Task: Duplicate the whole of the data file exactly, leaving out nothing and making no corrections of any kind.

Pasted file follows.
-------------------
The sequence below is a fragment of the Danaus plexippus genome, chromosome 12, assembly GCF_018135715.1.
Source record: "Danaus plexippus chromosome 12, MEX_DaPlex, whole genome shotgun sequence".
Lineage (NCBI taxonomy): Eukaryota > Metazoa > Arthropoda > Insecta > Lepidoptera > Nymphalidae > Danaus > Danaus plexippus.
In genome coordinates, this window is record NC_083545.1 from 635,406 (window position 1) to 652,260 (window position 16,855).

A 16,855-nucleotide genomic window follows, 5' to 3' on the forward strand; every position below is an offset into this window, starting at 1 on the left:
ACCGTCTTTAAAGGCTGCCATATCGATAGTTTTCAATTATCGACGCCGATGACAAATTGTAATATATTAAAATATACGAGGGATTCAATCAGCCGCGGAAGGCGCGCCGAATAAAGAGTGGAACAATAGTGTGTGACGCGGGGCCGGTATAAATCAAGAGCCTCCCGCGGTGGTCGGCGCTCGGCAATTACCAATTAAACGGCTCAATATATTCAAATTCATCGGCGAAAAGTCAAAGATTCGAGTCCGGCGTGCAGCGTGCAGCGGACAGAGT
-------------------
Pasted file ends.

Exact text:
The sequence below is a fragment of the Danaus plexippus genome, chromosome 12, assembly GCF_018135715.1.
Source record: "Danaus plexippus chromosome 12, MEX_DaPlex, whole genome shotgun sequence".
Lineage (NCBI taxonomy): Eukaryota > Metazoa > Arthropoda > Insecta > Lepidoptera > Nymphalidae > Danaus > Danaus plexippus.
In genome coordinates, this window is record NC_083545.1 from 635,406 (window position 1) to 652,260 (window position 16,855).

A 16,855-nucleotide genomic window follows, 5' to 3' on the forward strand; every position below is an offset into this window, starting at 1 on the left:
ACCGTCTTTAAAGGCTGCCATATCGATAGTTTTCAATTATCGACGCCGATGACAAATTGTAATATATTAAAATATACGAGGGATTCAATCAGCCGCGGAAGGCGCGCCGAATAAAGAGTGGAACAATAGTGTGTGACGCGGGGCCGGTATAAATCAAGAGCCTCCCGCGGTGGTCGGCGCTCGGCAATTACCAATTAAACGGCTCAATATATTCAAATTCATCGGCGAAAAGTCAAAGATTCGAGTCCGGCGTGCAGCGTGCAGCGGACAGAGT